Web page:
GSR Ventures Raises Fourth China Fund at $350M

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Cellphones: Now Causing Less Cancer

GSR Ventures has raised its fourth venture fund focused on investing in early stage Chinese companies. It took just six weeks of effort, was completed in a single close, and more than 80% of the commitments came from very happy existing investors.

The big surprise to those LPs? Given the frothiness of the Chinese market, that GSR didn’t ask for more. The last fund was $350 million and so is this one. “We are very boring. We have the same strategy, the same team and expect the same nice results,” said GSR’s managing director Richard Lim in an interview last week.

“Nice results” is typical Chinese modesty. GSR has had two IPOs in 2011, and several others are in registration. It includes Qunar, the online travel site that just got a $306 million investment from Baidu, and the first venture investment in Lashou.com, the Chinese daily deal giant. Lashou has already turned down an acquisition worth hundreds of millions from Groupon and was valued at more than $1 billion at its last funding round. GSR invested in the company last June at a low single-digit-million pre-money price. Gary Bridge, founder of fund-of-fund Horsley Bridge Partners, called GSR’s returns, “comparable to the best early-stage venture firms in the world.”

Lim says the reason GSR’s funding reality hasn’t changed is that they focus so heavily on very early stage companies and most of the over-heated valuations and influx of foreign cash has come at later stages. And with some of the last year’s soaring Chinese IPOs now taking hits of 50% or more, Lim expects the volatility in later stage deals to continue.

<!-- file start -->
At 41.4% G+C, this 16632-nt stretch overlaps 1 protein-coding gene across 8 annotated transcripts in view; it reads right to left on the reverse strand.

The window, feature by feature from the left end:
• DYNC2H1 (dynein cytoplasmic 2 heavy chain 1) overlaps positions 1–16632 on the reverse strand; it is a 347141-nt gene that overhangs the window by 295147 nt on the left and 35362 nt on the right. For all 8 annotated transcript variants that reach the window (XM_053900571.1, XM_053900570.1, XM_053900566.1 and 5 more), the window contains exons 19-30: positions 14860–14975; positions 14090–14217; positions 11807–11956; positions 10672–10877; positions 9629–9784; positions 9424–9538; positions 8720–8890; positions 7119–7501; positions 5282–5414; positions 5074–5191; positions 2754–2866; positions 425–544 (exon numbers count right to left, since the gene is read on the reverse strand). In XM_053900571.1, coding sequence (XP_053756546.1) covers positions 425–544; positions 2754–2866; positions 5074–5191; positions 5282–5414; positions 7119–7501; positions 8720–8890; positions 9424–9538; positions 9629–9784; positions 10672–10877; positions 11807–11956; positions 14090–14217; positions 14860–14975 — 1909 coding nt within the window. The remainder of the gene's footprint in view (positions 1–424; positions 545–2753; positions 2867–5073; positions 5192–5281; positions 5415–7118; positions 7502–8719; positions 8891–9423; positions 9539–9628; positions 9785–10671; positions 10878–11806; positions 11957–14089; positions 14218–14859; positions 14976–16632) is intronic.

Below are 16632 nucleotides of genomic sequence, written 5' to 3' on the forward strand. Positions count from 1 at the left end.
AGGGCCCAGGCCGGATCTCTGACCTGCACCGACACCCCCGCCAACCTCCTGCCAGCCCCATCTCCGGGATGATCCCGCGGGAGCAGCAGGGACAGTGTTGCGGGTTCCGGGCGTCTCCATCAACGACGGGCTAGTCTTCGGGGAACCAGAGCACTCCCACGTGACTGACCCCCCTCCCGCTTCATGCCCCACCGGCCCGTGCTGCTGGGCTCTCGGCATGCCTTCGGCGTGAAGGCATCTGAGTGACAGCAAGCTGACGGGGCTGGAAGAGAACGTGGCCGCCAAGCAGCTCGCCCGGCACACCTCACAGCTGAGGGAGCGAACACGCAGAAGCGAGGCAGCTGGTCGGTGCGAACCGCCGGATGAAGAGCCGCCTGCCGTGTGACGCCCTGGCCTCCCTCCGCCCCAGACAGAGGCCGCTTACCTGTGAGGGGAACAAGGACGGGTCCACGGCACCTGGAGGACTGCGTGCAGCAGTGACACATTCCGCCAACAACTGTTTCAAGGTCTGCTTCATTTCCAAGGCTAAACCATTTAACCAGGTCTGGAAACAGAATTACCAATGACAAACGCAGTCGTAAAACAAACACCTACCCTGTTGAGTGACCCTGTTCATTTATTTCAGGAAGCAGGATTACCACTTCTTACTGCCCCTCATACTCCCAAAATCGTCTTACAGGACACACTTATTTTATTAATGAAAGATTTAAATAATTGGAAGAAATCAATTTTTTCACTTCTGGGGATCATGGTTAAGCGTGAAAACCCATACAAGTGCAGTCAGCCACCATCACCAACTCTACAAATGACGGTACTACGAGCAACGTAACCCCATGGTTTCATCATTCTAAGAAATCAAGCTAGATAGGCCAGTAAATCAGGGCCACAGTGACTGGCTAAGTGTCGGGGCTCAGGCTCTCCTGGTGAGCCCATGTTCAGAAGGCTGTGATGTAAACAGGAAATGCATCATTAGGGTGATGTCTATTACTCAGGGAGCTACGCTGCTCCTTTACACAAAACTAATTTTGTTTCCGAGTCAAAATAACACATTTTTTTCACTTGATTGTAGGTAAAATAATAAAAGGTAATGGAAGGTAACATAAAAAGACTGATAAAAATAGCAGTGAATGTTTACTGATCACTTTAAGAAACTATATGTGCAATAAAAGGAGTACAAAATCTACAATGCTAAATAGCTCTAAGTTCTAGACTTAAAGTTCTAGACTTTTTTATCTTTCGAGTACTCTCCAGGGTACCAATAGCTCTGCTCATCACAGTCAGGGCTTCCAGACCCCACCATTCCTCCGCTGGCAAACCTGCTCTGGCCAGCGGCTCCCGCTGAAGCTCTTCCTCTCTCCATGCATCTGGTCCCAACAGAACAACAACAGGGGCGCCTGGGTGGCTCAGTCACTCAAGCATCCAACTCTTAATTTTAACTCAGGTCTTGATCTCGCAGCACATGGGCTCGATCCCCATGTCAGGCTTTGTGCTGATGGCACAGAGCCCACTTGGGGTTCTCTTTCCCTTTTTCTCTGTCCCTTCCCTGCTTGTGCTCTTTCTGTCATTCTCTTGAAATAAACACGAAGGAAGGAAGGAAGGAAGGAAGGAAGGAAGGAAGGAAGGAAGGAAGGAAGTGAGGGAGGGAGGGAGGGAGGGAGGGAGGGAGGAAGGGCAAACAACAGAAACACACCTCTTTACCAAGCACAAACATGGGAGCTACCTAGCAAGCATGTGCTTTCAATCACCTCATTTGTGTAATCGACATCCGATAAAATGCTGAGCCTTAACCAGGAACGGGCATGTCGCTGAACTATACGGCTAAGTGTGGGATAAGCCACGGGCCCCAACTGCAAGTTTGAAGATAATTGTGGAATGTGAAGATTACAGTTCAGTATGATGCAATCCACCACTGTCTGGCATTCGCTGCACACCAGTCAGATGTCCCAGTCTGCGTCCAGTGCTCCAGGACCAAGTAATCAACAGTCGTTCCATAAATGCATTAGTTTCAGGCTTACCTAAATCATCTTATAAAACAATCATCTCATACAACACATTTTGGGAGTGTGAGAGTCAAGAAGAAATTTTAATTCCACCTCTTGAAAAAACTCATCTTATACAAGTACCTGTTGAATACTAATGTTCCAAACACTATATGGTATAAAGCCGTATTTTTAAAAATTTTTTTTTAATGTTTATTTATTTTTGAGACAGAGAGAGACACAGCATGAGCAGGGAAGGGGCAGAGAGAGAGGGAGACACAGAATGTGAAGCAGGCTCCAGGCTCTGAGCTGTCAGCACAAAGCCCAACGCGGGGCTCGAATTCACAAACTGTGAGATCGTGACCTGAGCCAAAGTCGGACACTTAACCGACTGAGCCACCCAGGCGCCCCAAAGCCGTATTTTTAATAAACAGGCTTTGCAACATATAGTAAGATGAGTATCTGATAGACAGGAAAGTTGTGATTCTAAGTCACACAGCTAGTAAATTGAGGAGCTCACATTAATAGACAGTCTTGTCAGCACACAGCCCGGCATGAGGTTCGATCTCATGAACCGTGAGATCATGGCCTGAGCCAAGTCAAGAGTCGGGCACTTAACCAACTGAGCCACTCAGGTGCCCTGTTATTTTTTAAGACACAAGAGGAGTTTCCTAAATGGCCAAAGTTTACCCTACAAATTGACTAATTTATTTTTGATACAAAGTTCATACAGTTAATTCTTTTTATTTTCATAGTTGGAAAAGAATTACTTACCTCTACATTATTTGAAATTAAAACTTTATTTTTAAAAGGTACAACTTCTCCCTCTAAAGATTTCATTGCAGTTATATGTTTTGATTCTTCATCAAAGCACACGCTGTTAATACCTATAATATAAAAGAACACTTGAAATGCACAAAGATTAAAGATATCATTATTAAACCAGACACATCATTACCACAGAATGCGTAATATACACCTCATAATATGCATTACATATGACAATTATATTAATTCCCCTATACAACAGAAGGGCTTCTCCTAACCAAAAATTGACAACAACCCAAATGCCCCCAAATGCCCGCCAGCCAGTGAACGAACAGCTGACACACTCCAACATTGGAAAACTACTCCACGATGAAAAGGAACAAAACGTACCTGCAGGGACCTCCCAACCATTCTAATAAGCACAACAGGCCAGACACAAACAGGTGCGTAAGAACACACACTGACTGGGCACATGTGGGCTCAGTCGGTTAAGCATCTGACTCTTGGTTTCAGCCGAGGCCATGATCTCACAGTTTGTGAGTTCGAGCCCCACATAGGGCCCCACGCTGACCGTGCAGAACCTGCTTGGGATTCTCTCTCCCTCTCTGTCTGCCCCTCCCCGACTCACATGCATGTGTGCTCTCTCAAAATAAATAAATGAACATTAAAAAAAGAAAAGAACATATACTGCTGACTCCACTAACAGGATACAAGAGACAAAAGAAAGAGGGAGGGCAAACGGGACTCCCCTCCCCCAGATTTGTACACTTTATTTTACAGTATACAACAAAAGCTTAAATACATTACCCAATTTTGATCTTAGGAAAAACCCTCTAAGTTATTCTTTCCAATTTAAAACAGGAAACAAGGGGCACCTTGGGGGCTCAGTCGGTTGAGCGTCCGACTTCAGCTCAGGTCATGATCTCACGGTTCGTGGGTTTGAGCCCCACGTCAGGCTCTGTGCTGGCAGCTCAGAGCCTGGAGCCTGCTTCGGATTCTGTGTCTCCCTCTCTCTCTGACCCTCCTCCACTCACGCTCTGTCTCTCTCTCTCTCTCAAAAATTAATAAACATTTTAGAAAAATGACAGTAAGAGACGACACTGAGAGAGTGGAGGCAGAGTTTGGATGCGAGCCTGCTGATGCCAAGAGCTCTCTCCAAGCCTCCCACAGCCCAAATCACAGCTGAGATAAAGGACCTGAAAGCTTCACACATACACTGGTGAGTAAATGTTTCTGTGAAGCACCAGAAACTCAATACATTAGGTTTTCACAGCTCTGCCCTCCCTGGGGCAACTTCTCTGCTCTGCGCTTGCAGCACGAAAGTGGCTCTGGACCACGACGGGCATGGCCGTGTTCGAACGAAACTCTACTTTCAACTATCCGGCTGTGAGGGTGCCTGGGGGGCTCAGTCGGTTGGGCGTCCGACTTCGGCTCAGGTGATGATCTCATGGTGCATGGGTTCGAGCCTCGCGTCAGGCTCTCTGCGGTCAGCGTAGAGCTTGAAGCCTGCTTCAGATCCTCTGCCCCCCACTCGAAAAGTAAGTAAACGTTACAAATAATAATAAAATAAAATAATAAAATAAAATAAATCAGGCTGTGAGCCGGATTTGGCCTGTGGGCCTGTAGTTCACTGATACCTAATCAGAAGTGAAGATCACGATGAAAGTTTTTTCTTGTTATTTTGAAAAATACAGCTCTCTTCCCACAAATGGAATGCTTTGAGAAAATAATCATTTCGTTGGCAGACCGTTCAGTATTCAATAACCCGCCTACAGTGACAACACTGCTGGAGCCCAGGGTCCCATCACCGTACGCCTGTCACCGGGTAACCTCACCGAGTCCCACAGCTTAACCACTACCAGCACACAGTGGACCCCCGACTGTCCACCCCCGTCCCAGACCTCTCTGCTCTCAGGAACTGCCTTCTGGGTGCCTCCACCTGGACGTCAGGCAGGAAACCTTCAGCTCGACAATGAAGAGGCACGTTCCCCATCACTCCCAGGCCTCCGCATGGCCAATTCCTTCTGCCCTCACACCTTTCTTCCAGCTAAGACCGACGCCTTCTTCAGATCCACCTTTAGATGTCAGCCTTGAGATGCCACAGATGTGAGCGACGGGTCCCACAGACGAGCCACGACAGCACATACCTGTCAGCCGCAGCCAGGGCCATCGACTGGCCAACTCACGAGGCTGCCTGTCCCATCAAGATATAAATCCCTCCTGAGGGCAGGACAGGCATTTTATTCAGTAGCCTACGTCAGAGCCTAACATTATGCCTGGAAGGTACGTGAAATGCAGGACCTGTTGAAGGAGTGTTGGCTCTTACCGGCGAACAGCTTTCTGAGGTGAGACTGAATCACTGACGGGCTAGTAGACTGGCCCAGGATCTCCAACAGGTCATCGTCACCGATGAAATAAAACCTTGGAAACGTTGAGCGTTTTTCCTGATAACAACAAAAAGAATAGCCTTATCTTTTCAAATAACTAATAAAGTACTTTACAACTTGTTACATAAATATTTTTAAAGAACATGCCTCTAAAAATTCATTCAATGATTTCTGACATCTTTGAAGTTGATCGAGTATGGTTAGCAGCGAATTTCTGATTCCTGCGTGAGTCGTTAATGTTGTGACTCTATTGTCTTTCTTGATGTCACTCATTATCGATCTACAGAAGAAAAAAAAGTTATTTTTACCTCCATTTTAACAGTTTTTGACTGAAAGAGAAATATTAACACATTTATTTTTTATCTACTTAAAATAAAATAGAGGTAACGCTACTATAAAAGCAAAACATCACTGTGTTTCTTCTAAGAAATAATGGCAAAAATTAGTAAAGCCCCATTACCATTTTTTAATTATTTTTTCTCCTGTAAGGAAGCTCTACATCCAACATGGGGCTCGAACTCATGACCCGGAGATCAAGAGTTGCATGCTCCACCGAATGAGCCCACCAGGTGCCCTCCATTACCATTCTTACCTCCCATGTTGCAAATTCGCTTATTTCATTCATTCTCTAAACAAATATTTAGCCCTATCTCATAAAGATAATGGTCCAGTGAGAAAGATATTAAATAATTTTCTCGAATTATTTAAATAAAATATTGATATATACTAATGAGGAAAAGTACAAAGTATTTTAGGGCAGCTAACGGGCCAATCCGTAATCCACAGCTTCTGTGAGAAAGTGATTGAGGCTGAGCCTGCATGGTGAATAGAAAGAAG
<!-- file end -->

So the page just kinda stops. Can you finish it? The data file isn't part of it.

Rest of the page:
Meanwhile, early stage valuations are still in the single digit millions, he says. 90% of the companies he sees have no revenues and will take a minimum of five years to go public even in a hot market. Then it’s another four years of a lockup before he can exit. In a massive contrast to the US venture market, Lim stubbornly refuses to pay up for an early stage deal just because later stage valuations are on a rollercoaster. “What do I care about a big first day IPO pop? I’m in this company another three years,” he says.

And, he adds, that attitude hasn’t hurt GSR’s deal flow so far. The only exception was the mobile app space, where valuations soared for six months, peaked thirty days ago and has reset dramatically since then, he says. Meanwhile in other sectors in which GSR invests, like greentech, prices aren’t moving at all. “In greentech you need four quarters of earnings if you want to go public or you don’t get out at all,” Lim says.

We plan to have Lim as part of a group of investors talking about the nuances of the up-and-down Chinese Internet investing scene at our Disrupt Beijing Conference in October. More details on that event coming soon.